March 5, 2015 • Written in Community Support Practicing Physicians Resident Physicians Medical Students 0 Comments

Tagged with Medical Skills Weekend nursing outreach physiotherapy Rural Health Vegreville • Written by Lucas Warren

It was a busy weekend of teaching, networking, and eating during the Town of Vegreville’s recent Skills Day and community visit.

Held on the weekend of February 21, first and second year medical students, nursing and physiotherapy students from the University of Alberta, and respiratory students from NAIT made the quick trip down Highway 16 to learn new skills, find out more about rural practise, and get a taste of Vegreville’s legendary hospitality.

“After visiting this place, I am so inspired to work in a rural area,” said Kishor Ojha, a nursing student.

The workshop, sponsored by RPAP | Health Workforce Alberta, was held at St. Joseph’s General Hospital in Vegreville. The skills training was led by local doctors, physiotherapists and EMS, and a special clinic was put on by STARS Alberta.

“It’s a marvelous opportunity to get together to have a day of fellowship and practice skills in a safe environment [and] to experience a rural hospital and setting,” added Dr. Deidre Jackman, Clinical Assistant Professor at the University of Alberta’s Faculty of Nursing.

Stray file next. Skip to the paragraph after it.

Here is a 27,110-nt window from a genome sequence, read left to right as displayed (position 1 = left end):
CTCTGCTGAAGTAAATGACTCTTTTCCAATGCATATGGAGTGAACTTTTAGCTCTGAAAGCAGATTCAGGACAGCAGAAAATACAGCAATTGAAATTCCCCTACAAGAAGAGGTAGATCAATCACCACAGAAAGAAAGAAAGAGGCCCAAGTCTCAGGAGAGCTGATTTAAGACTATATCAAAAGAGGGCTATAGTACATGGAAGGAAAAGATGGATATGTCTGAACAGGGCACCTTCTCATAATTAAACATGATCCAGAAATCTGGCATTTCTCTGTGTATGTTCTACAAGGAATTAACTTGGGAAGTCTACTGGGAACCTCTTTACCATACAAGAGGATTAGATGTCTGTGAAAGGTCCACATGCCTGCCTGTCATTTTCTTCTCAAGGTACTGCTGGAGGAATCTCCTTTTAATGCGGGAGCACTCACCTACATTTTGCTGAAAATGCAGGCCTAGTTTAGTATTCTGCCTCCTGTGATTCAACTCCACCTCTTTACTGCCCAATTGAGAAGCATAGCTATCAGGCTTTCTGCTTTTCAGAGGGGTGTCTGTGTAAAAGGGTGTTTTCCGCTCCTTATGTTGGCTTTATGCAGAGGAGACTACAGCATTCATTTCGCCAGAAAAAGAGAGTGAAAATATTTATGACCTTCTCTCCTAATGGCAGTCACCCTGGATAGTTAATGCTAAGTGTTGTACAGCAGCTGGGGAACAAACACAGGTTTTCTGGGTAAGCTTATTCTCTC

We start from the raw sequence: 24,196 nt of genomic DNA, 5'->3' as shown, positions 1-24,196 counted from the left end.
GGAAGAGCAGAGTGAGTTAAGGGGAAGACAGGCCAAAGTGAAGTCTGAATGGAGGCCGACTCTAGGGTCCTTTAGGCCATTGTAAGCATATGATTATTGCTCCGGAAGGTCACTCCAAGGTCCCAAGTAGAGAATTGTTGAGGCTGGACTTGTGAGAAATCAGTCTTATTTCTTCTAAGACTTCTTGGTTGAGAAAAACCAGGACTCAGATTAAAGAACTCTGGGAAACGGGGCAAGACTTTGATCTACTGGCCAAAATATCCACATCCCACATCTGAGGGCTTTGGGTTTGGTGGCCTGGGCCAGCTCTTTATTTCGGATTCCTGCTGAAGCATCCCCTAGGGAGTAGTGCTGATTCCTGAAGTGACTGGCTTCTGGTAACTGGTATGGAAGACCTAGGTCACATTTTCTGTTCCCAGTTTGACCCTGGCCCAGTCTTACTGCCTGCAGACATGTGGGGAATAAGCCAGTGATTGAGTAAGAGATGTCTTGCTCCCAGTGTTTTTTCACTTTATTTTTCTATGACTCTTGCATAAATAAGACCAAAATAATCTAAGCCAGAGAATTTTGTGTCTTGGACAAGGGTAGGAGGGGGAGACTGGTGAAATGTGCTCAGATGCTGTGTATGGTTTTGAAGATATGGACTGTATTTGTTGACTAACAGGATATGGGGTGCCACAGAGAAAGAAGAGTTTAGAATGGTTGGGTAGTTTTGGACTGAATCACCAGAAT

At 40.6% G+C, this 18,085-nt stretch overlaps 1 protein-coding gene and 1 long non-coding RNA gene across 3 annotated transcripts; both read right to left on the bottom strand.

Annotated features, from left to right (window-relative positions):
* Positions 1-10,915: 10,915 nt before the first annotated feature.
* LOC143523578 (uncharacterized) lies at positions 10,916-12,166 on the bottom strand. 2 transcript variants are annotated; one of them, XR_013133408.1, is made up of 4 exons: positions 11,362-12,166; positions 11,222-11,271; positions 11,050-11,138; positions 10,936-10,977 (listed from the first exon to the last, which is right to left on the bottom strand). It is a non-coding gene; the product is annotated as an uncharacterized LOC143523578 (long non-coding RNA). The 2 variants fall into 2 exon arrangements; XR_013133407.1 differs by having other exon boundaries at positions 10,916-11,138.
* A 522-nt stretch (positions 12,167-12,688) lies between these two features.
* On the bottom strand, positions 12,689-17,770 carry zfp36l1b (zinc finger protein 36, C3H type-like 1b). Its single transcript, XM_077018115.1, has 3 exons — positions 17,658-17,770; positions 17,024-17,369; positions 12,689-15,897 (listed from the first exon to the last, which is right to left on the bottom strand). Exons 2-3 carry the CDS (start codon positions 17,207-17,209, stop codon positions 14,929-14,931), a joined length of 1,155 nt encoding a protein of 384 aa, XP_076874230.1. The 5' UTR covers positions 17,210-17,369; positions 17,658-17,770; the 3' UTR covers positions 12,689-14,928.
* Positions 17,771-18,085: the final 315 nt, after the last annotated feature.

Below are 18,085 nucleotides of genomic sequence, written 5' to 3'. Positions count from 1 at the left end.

In addition to teaching students basic skills, Skills Weekends are valuable opportunities for rural Alberta communities to showcase local amenities to students in healthcare disciplines. Participants were special guests at a community celebration that featured traditional Ukrainian cuisine and special performances from the Sopilka Ukrainian Dance Ensemble and the Off Ramp Boys.

“This event doesn’t happen overnight, there’s a lot of planning involved,” said Laurie Evans, Community Services Director with the Town of Vegreville, who stressed that the success of the event was a true community effort.

Working together on events like this has made a genuine difference in Vegreville.

In 2011, only three doctors remained in the community. But, with the assistance of RPAP and the efforts of the Vegreville Region Physician Attraction and Retention Committee, the town was able to attract and has been able to retain more physicians. Events such as the Skills Day play an important role in educating students, recruiting prospective healthcare professionals, and celebrating those who have decided to call Vegreville home.

“If the citizens didn’t get involved, we would still be left with two or no doctors,” added Vegreville Mayor, Myron Hayduk.

Since 2004, RPAP-sponsored Medical Skills Days and Weekend events have provided Alberta medical students, and other aspiring healthcare professionals, with the opportunity to experience healthcare delivery in rural setting. Participants learn new skills, meet new people, and explore what living and working in a rural community really mean.


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